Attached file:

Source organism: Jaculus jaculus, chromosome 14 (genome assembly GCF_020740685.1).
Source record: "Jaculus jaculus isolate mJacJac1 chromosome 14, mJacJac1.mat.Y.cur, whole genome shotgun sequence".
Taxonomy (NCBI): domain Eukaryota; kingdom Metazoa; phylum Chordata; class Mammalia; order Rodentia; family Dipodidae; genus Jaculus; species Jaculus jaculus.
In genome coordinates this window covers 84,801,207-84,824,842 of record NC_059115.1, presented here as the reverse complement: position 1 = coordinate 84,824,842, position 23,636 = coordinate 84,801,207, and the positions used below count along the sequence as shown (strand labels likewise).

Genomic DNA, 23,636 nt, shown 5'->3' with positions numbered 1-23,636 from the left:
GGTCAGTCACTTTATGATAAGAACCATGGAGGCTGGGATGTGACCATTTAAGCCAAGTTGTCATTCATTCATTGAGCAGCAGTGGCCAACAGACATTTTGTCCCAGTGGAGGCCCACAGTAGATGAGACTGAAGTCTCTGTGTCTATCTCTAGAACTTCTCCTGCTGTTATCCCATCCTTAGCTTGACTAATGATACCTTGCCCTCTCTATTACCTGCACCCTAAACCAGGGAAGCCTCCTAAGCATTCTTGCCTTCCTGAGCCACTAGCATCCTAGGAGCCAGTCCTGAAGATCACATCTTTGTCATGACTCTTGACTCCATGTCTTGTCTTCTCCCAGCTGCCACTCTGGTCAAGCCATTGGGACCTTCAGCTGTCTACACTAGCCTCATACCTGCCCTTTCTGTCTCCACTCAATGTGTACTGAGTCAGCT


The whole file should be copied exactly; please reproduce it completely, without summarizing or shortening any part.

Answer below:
Source organism: Jaculus jaculus, chromosome 14 (genome assembly GCF_020740685.1).
Source record: "Jaculus jaculus isolate mJacJac1 chromosome 14, mJacJac1.mat.Y.cur, whole genome shotgun sequence".
Taxonomy (NCBI): domain Eukaryota; kingdom Metazoa; phylum Chordata; class Mammalia; order Rodentia; family Dipodidae; genus Jaculus; species Jaculus jaculus.
In genome coordinates this window covers 84,801,207-84,824,842 of record NC_059115.1, presented here as the reverse complement: position 1 = coordinate 84,824,842, position 23,636 = coordinate 84,801,207, and the positions used below count along the sequence as shown (strand labels likewise).

Genomic DNA, 23,636 nt, shown 5'->3' with positions numbered 1-23,636 from the left:
GGTCAGTCACTTTATGATAAGAACCATGGAGGCTGGGATGTGACCATTTAAGCCAAGTTGTCATTCATTCATTGAGCAGCAGTGGCCAACAGACATTTTGTCCCAGTGGAGGCCCACAGTAGATGAGACTGAAGTCTCTGTGTCTATCTCTAGAACTTCTCCTGCTGTTATCCCATCCTTAGCTTGACTAATGATACCTTGCCCTCTCTATTACCTGCACCCTAAACCAGGGAAGCCTCCTAAGCATTCTTGCCTTCCTGAGCCACTAGCATCCTAGGAGCCAGTCCTGAAGATCACATCTTTGTCATGACTCTTGACTCCATGTCTTGTCTTCTCCCAGCTGCCACTCTGGTCAAGCCATTGGGACCTTCAGCTGTCTACACTAGCCTCATACCTGCCCTTTCTGTCTCCACTCAATGTGTACTGAGTCAGCT